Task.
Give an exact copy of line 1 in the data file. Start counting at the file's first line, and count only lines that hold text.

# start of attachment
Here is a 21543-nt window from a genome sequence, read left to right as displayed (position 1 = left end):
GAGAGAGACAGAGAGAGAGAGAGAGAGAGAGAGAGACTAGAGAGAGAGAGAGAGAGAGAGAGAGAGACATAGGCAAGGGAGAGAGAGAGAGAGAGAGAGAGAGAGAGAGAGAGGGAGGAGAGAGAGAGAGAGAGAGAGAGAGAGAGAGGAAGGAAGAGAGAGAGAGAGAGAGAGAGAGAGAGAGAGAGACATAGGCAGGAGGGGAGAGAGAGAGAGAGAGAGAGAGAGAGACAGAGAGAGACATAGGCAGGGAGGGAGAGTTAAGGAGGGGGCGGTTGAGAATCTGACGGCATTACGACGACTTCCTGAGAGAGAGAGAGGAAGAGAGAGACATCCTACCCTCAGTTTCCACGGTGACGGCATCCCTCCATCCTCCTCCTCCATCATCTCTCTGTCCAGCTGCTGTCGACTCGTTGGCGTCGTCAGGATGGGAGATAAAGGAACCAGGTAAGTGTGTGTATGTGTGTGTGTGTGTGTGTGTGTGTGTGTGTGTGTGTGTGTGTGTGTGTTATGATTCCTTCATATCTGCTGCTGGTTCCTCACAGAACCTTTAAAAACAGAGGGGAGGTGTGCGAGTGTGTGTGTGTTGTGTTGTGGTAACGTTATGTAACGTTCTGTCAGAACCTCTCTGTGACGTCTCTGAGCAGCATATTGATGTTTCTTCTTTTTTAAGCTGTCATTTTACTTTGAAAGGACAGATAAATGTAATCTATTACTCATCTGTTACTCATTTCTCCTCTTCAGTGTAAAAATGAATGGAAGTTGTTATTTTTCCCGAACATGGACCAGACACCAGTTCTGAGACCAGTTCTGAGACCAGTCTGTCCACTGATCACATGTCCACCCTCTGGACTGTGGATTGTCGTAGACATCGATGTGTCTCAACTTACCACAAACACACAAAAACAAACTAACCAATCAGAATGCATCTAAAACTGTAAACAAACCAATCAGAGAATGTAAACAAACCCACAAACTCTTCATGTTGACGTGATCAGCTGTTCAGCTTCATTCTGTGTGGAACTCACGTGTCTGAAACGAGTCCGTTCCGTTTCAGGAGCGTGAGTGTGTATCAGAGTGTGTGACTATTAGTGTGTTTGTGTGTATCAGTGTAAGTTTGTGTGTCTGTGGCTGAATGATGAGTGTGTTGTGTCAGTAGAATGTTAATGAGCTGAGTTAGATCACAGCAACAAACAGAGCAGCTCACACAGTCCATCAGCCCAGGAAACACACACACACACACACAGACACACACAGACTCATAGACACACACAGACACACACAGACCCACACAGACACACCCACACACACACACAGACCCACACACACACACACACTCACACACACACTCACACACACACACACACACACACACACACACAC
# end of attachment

Here is a 21543-nt window from a genome sequence, read left to right as displayed (position 1 = left end):